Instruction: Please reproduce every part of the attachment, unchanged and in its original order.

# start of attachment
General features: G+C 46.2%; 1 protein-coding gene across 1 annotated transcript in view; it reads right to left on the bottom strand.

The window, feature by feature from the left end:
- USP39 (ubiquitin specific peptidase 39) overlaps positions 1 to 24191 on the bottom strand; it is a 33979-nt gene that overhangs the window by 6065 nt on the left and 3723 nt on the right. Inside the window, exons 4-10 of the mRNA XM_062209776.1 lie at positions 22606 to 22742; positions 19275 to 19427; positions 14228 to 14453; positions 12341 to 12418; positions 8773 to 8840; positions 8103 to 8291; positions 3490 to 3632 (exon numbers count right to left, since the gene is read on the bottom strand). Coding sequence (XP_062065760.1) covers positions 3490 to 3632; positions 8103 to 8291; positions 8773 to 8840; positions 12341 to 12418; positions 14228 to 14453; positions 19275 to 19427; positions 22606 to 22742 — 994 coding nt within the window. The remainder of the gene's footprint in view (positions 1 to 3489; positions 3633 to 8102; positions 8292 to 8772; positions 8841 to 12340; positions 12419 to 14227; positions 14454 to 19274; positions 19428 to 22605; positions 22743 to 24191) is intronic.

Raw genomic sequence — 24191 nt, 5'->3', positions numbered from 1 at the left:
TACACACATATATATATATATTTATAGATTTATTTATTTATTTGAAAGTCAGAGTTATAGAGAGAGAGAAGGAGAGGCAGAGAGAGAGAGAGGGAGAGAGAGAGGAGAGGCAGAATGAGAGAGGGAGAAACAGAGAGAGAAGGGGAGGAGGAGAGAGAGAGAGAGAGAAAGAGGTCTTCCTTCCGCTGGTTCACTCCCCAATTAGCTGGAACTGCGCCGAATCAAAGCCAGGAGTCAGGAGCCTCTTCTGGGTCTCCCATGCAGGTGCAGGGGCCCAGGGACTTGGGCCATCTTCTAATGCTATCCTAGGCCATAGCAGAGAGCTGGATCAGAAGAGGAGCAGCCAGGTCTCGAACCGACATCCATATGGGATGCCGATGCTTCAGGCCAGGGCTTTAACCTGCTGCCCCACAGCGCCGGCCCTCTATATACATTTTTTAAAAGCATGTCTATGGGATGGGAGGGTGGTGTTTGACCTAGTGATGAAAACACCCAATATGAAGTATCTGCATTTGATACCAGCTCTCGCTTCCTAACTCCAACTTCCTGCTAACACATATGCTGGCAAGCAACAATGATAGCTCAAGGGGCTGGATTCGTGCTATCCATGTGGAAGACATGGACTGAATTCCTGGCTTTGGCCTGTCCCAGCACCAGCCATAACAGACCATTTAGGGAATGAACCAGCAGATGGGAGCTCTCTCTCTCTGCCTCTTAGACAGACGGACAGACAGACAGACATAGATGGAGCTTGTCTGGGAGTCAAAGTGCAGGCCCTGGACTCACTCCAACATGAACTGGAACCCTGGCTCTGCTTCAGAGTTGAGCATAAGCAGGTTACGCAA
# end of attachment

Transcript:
General features: G+C 46.2%; 1 protein-coding gene across 1 annotated transcript in view; it reads right to left on the bottom strand.

The window, feature by feature from the left end:
- USP39 (ubiquitin specific peptidase 39) overlaps positions 1 to 24191 on the bottom strand; it is a 33979-nt gene that overhangs the window by 6065 nt on the left and 3723 nt on the right. Inside the window, exons 4-10 of the mRNA XM_062209776.1 lie at positions 22606 to 22742; positions 19275 to 19427; positions 14228 to 14453; positions 12341 to 12418; positions 8773 to 8840; positions 8103 to 8291; positions 3490 to 3632 (exon numbers count right to left, since the gene is read on the bottom strand). Coding sequence (XP_062065760.1) covers positions 3490 to 3632; positions 8103 to 8291; positions 8773 to 8840; positions 12341 to 12418; positions 14228 to 14453; positions 19275 to 19427; positions 22606 to 22742 — 994 coding nt within the window. The remainder of the gene's footprint in view (positions 1 to 3489; positions 3633 to 8102; positions 8292 to 8772; positions 8841 to 12340; positions 12419 to 14227; positions 14454 to 19274; positions 19428 to 22605; positions 22743 to 24191) is intronic.

Raw genomic sequence — 24191 nt, 5'->3', positions numbered from 1 at the left:
TACACACATATATATATATATTTATAGATTTATTTATTTATTTGAAAGTCAGAGTTATAGAGAGAGAGAAGGAGAGGCAGAGAGAGAGAGAGGGAGAGAGAGAGGAGAGGCAGAATGAGAGAGGGAGAAACAGAGAGAGAAGGGGAGGAGGAGAGAGAGAGAGAGAGAAAGAGGTCTTCCTTCCGCTGGTTCACTCCCCAATTAGCTGGAACTGCGCCGAATCAAAGCCAGGAGTCAGGAGCCTCTTCTGGGTCTCCCATGCAGGTGCAGGGGCCCAGGGACTTGGGCCATCTTCTAATGCTATCCTAGGCCATAGCAGAGAGCTGGATCAGAAGAGGAGCAGCCAGGTCTCGAACCGACATCCATATGGGATGCCGATGCTTCAGGCCAGGGCTTTAACCTGCTGCCCCACAGCGCCGGCCCTCTATATACATTTTTTAAAAGCATGTCTATGGGATGGGAGGGTGGTGTTTGACCTAGTGATGAAAACACCCAATATGAAGTATCTGCATTTGATACCAGCTCTCGCTTCCTAACTCCAACTTCCTGCTAACACATATGCTGGCAAGCAACAATGATAGCTCAAGGGGCTGGATTCGTGCTATCCATGTGGAAGACATGGACTGAATTCCTGGCTTTGGCCTGTCCCAGCACCAGCCATAACAGACCATTTAGGGAATGAACCAGCAGATGGGAGCTCTCTCTCTCTGCCTCTTAGACAGACGGACAGACAGACAGACATAGATGGAGCTTGTCTGGGAGTCAAAGTGCAGGCCCTGGACTCACTCCAACATGAACTGGAACCCTGGCTCTGCTTCAGAGTTGAGCATAAGCAGGTTACGCAA